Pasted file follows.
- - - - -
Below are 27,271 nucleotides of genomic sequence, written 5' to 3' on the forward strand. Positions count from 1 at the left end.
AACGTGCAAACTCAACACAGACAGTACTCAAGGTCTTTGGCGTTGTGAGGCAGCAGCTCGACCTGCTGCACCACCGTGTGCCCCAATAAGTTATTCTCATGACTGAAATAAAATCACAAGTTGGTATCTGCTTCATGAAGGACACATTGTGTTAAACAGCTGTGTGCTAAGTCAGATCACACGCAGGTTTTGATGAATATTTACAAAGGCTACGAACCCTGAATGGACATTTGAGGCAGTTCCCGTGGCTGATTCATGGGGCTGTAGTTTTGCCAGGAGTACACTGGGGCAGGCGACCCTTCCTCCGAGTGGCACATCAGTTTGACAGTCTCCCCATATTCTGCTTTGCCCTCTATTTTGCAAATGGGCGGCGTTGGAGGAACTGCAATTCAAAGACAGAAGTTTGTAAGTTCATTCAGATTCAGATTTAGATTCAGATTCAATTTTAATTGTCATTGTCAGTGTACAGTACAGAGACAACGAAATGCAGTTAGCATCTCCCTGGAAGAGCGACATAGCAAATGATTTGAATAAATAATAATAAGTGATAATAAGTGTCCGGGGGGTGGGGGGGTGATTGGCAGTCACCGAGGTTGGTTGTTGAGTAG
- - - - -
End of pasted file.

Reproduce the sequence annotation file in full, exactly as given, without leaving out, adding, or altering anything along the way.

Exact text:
Below are 27,271 nucleotides of genomic sequence, written 5' to 3' on the forward strand. Positions count from 1 at the left end.
AACGTGCAAACTCAACACAGACAGTACTCAAGGTCTTTGGCGTTGTGAGGCAGCAGCTCGACCTGCTGCACCACCGTGTGCCCCAATAAGTTATTCTCATGACTGAAATAAAATCACAAGTTGGTATCTGCTTCATGAAGGACACATTGTGTTAAACAGCTGTGTGCTAAGTCAGATCACACGCAGGTTTTGATGAATATTTACAAAGGCTACGAACCCTGAATGGACATTTGAGGCAGTTCCCGTGGCTGATTCATGGGGCTGTAGTTTTGCCAGGAGTACACTGGGGCAGGCGACCCTTCCTCCGAGTGGCACATCAGTTTGACAGTCTCCCCATATTCTGCTTTGCCCTCTATTTTGCAAATGGGCGGCGTTGGAGGAACTGCAATTCAAAGACAGAAGTTTGTAAGTTCATTCAGATTCAGATTTAGATTCAGATTCAATTTTAATTGTCATTGTCAGTGTACAGTACAGAGACAACGAAATGCAGTTAGCATCTCCCTGGAAGAGCGACATAGCAAATGATTTGAATAAATAATAATAAGTGATAATAAGTGTCCGGGGGGTGGGGGGGTGATTGGCAGTCACCGAGGTTGGTTGTTGAGTAG